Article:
The rising costs reflect an increasingly persistent threat facing emergency response officials in Louisiana and around the country. Local governments reimburse the state for the costs they incur responding to the attacks, mostly personnel and hardware.

Jacques Berry, spokesperson for the division of administration, said the state has yet to pay a ransom because of a cyber attack.

The increasing number — and sophistication — of cyber attacks has caused state officials to pivot from simply reacting to them to trying to prepare on the front end, with hopes of thwarting future attacks and saving taxpayer money in the long run.

It's no small task. A report released by the Louisiana Cybersecurity Planning Committee last fall found many local governments, law enforcement, libraries, court systems, school districts and others were "unknowingly using end-of-life equipment and software," didn't have solid firewalls, used old anti-virus software, gave administrative controls to all users or had other glaring problems that left them vulnerable. The report said the team had responded to incidents in every one of the state's 64 parishes since 2019.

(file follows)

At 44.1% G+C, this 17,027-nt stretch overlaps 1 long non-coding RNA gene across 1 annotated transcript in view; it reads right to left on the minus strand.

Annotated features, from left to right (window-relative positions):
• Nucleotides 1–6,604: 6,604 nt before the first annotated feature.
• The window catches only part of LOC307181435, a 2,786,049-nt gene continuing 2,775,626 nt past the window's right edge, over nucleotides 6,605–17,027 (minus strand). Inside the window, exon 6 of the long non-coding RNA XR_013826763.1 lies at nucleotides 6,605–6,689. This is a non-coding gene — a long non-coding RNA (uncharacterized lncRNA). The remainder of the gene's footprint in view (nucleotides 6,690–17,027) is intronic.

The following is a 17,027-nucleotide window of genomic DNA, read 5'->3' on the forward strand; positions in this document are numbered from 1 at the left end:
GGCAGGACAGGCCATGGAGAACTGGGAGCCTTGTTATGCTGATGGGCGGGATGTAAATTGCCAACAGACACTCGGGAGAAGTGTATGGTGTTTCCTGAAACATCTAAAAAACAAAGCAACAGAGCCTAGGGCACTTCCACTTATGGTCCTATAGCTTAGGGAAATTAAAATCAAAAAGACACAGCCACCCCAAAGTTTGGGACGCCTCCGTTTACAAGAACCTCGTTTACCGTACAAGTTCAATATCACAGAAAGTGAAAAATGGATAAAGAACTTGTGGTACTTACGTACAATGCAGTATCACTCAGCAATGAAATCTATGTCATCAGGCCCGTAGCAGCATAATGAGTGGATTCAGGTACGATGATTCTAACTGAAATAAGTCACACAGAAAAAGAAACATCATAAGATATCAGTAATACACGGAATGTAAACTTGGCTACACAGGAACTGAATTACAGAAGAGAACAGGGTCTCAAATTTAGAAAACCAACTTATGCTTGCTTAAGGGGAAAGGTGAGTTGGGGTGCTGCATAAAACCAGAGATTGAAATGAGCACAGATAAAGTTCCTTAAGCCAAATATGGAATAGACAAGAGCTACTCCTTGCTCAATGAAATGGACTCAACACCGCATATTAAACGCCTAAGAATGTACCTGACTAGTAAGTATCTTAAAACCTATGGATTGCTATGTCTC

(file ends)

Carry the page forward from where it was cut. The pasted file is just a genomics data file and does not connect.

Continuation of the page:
The effort is also not bulletproof. Despite the efforts of the state to bolster its own defenses, millions of Louisianans recently had their Social Security numbers and other personal information compromised by a hack of MOVEit, a contractor that managed data for the state Office of Motor Vehicles. The hack resulted in data breaches at organizations around the world.

Andrew Wolfe, an assistant professor at Loyola University who studies cybersecurity, said he believes the increasing number of attacks is largely the result of greater detection. He also noted that the rise in cryptocurrency in recent years has made it easier for hackers to make money from ransomware attacks on school boards and the like.